• Fighting in Kachin state flared back up just months after President Thien Sein came to power in March 2011. The new government almost immediately began negotiating a series of peace agreements with ethnic armed groups declaring that the signature of a nationwide ceasefire with all ethnic armed groups would be a priority for this first civilian administration. By convincing the majority of groups involved in armed struggle against the Tatmadaw to sign ceasefire agreements, the predominantly civilian government succeeded in winning some credibility, both nationally and internationally. At the same time, several old fault lines have re-emerged, among them the conflict in Kachin and Northern Shan States. The roots of the conflict in Kachin State between the KIO and government troops go back to grievances over control of the territory (and its lucrative natural resources) and the preservation of ethnic identity after the end of British colonial rule in 1948. The rekindling of this old conflict, after seventeen years of ceasefire, serves as a powerful reminder of the fragility of certain aspects of the transition process. The setback to conflict and blockage of peace process with the Kachin Independence Organisation (KIO) and its Army (KIA) show that some structural political issues remain, such as the recognition of local power structures and decentralization. While much has been written in the media about the legal, economic, and political reforms in Myanmar; academic research about the Kachin Conflict, as well as firsthand information remains scarce. Analyzing the causes of the conflict and current impediments to peace in Kachin territories provides an illustration of the limits of the transition process. This research examines the personal experiences of a strong sample of influential Kachin people, shows the complexity of notions of war and peace in the collective Kachin memory, as well as the reinterpretation of these by local leadership for political ends.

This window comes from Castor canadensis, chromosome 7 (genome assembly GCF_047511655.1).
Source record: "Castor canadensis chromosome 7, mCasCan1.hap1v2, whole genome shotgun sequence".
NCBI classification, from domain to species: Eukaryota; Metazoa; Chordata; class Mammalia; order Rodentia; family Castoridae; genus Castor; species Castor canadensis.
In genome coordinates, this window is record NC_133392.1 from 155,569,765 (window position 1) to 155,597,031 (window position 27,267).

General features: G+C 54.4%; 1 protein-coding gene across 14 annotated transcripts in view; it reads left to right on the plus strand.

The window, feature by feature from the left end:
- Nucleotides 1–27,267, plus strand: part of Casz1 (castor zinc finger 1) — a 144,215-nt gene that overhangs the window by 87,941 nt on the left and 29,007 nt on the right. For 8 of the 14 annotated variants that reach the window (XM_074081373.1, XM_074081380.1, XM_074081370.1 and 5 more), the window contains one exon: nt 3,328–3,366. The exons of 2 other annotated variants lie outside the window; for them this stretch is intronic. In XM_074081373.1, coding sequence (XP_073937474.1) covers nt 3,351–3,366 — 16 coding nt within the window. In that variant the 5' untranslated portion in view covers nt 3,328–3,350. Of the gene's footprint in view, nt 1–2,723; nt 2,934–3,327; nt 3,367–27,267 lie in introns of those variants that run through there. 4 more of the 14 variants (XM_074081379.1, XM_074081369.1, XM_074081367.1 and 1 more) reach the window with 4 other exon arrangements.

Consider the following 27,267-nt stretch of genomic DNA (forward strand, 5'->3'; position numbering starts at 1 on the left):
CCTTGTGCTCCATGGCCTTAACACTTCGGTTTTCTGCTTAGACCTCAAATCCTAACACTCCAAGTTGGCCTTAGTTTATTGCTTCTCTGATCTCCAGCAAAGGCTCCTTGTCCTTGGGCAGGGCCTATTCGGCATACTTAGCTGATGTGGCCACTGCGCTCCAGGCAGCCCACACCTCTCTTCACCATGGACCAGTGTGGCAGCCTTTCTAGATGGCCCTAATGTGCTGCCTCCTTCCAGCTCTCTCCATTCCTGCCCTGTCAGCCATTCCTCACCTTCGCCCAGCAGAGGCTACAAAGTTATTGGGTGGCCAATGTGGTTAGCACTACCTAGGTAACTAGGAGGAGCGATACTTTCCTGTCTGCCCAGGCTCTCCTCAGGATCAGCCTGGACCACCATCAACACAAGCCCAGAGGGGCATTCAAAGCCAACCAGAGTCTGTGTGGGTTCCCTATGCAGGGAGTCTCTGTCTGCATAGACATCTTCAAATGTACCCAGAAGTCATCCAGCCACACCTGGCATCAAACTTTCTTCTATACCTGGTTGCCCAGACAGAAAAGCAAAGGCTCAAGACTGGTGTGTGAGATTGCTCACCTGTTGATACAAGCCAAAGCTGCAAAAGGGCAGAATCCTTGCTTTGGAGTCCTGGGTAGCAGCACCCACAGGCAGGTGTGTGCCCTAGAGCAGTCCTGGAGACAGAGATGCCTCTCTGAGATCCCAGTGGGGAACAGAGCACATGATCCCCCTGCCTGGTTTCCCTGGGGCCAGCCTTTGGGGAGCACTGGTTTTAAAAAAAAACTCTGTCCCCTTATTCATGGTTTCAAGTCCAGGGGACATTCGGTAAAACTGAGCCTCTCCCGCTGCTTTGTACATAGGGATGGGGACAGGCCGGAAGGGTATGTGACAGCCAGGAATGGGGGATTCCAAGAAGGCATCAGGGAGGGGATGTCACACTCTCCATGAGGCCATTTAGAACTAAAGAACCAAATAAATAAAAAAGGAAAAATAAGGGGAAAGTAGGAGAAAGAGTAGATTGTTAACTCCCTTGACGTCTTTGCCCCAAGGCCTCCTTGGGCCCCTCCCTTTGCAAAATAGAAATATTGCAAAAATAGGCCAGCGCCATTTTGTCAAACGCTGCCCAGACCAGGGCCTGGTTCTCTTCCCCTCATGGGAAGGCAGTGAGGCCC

• The emergence of public opinion in Thailand through media was a sign of the development of modernity in the Kingdom. Growing influence of the public opinion raised a double question to local authorities: Media tended to spread western concepts, such as "democracy" or "freedom"; which could be integrated to the local traditions; they could also set the bases of a modern state. By law or ownership concentration authorities have regularly attempted to grip on independent media. Nowadays debates on press freedom in Thailand are a new development of this long lasting antagonism. On the initiative of the French and German Embassies in Thailand, Irasec with the National Press Council of Thailand organized on May 23rd, 2007 a seminar on the relationship between State and Media in Thailand at the Thai Journalist Association. This seminar occurred at a very specific time in Thai modern politics. Since the beginning of the political crisis late 2005 and especially after the Coup d'Etat on September 2006, Thailand has committed to a long process of reforms and political reconstruction which is supposed to be followed by the approval of a new constitution by referendum. This should be the 18th Constitution since the founding of the modern State in 1932. However interrogations and worries remain over the whole process. During this political transition the role of media is particularly sensitive. The current situation in Thailand emphasizes concerns for press freedom. State censorship, self-censorship, media ownerships and ethics are of highest interest and worriment, and widely discussed in the frame of the Constitution drafting. Despite a high degree of freedom, notably in print media - a more worrisome situation is looming regarding radios, TV and especially internet, uncertainty and retrograde reforms could further damage the reliability of Thai media.